U.S. to seek death penalty for accused Pittsburgh synagogue shooter

FILE PHOTO: Flowers and other items have been left as memorials outside the Tree of Life synagogue following last Saturday's shooting in Pittsburgh, Pennsylvania, U.S., November 3, 2018. REUTERS/Alan Freed

By Alex Dobuzinskis

(Reuters) – U.S. prosecutors will seek the death penalty for a Pennsylvania man accused of bursting into a Pittsburgh synagogue last year with a semi-automatic rifle and shooting 11 people to death, according to court papers filed on Monday.

Robert Bowers, 46, shouted “all Jews must die” as he fired on congregants gathered for Sabbath services at the Tree of Life synagogue on Oct. 27, authorities said.

Bowers, who is from a Pittsburgh suburb, has pleaded not guilty in U.S. District Court in Pittsburgh to a 63-count indictment and is awaiting trial though a trial date has not been set. The charges include using a firearm to commit murder and obstruction of free exercise of religious belief resulting in death, the court filing said.

“Robert Bowers expressed hatred and contempt toward members of the Jewish faith and his animus toward members of the Jewish faith played a role in the killings,” prosecutors said.

The massacre at the Tree of Life synagogue was the deadliest attack ever on Jewish Americans in the United States.

The synagogue is a fixture in Pittsburgh’s historically Jewish neighborhood of Squirrel Hill, which is home to one of the largest and oldest Jewish populations in the United States.

Bowers targeted that location “to maximize the devastation, amplify the harm of his crimes and instill fear within the local, national and international Jewish communities,” prosecutors said in court papers.

An attorney for Bowers, death penalty specialist Judy Clarke, did not return calls or an email seeking comment.

FILE PHOTO: The facade of the Tree of Life synagogue, where a mass shooting occurred last Saturday, in Pittsburgh, Pennsylvania, U.S., November 3, 2018. REUTERS/Alan Freed/File Photo

FILE PHOTO: The facade of the Tree of Life synagogue, where a mass shooting occurred last Saturday, in Pittsburgh, Pennsylvania, U.S., November 3, 2018. REUTERS/Alan Freed/File Photo

MULTIPLE CONGREGATIONS

The Tree of Life synagogue hosted multiple Jewish congregations.

Dor Hadash, one of the congregations that was attacked and whose name means New Generation in English, expressed disappointment in the decision to seek the death penalty.

Instead, attorneys for Bowers and federal prosecutors should have reached a plea agreement that would see him receive a life prison sentence, Dor Hadash said in a statement.

“It would have prevented the attacker from getting the attention and publicity that will inevitably come with a trial, and eliminated any possibility of further trauma that could result from a trial and protracted appeals,” it said.

Separately, a spokesman for Tree of Life said in an email the congregation “does not have a statement on this matter; we have confidence that justice will be served.”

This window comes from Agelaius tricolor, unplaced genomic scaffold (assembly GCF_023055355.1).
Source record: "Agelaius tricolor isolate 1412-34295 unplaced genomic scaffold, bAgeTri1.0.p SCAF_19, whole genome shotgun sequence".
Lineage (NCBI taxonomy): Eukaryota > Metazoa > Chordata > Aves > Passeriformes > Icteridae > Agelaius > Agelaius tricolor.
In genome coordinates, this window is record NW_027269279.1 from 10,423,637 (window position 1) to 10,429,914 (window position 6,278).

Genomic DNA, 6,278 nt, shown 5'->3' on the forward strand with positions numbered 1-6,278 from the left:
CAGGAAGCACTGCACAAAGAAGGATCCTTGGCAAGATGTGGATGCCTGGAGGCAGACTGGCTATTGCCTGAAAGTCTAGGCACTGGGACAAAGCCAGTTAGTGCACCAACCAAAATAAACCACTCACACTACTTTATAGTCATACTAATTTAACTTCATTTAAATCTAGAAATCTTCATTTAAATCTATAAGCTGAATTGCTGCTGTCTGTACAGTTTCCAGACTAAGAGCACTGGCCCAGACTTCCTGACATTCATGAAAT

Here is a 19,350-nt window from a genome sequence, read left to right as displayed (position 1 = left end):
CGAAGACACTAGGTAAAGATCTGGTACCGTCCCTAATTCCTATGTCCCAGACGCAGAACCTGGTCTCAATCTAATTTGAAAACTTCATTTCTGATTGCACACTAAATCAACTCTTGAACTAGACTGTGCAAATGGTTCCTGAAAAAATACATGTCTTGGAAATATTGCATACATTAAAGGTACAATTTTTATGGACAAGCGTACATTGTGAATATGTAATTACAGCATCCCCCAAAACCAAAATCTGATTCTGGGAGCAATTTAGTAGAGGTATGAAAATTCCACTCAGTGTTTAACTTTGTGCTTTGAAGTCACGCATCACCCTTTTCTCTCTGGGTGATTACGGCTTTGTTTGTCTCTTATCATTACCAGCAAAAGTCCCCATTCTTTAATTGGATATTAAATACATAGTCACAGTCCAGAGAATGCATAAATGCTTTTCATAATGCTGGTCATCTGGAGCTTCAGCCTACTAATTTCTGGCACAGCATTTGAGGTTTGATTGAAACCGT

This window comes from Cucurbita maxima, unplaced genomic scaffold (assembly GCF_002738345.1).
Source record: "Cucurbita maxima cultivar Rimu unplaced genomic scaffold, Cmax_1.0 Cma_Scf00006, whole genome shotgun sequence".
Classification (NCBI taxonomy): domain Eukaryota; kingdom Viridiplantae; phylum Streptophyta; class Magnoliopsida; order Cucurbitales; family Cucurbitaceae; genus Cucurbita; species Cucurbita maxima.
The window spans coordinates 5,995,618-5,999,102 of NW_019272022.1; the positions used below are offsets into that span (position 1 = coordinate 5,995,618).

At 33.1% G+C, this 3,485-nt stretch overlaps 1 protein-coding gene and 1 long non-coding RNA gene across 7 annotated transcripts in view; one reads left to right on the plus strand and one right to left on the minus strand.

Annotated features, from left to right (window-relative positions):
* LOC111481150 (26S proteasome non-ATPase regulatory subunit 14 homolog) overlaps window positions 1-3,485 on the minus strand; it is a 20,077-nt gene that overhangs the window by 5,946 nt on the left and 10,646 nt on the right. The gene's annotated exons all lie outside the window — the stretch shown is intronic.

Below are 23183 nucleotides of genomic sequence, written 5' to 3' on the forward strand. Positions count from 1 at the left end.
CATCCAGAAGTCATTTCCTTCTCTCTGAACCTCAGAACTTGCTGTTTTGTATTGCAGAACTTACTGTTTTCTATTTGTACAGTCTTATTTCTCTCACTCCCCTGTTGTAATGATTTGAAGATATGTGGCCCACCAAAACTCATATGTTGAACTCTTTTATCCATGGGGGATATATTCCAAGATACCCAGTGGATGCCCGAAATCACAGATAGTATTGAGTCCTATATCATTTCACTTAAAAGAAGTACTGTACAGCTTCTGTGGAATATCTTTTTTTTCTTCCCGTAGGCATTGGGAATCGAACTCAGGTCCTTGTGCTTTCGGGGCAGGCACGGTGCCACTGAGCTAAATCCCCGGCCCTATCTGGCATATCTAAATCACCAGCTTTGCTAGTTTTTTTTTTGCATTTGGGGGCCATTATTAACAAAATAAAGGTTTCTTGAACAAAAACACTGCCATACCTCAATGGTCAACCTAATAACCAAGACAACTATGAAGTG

Among those killed were a 97-year-old woman and a married couple in their 80s. Two civilians and five police officers were wounded before the gunman, who was armed with an assault-style rifle and three handguns, was shot by police at the synagogue and surrendered. He has been held in jail since then.

The mass shooting followed a rise in the number of hate crimes and the number of hate groups in the United States, according to separate reports from the Federal Bureau of Investigation and the Southern Poverty Law Center.

(Reporting by Alex Dobuzinskis in Los Angeles; Editing by Cynthia Osterman)

U.S. prosecutors charge New York man with being Islamic State sniper

Ruslan Maratovich Asainov, a 42-year-old naturalized U.S. citizen originally from Kazakhstan, appears in this courtroom sketch alongside Attorney Susan Kellman before United States Magistrate Judge Steven M. Gold at the United States Courthouse after he was was charged with providing material support to the Islamic State, in New York City, U.S. July 19, 2019. REUTERS/Jane Rosenberg NO RESALES. NO ARCHIVES.

(Reuters) – U.S. prosecutors have charged a New York man with fighting for the Islamic State militant group in Syria and serving as a weapons trainer, according to court documents unsealed on Friday.

Ruslan Maratovich Asainov, a 42-year-old naturalized U.S. citizen originally from Kazakhstan, was charged with providing material support to the terrorist organization, including providing training to terrorist soldiers and attempting to recruit personnel.

Asainov traveled to Istanbul, Turkey, from his home in New York’s Brooklyn borough in December 2013 and then to Syria, where he joined Islamic State and rose through the ranks as a sniper and then as a weapons instructor, according to charging documents.

Prosecutors said Asainov was detained by the Syrian Democratic Forces and was transferred into FBI custody.

The charges filed against Asainov were based in part on his regular communication between August 2014 and March 2015 with a confidential informant working for the New York Police Department. According to the complaint, Asainov attempted to recruit the informant to work for Islamic State’s media operations and asked that he send about $2,800 for military equipment.

Islamic State has claimed responsibility for several attacks against Americans in the United States and abroad.

(Reporting by Gabriella Borter in Boston; Editing by Scott Malone and Jonathan Oatis)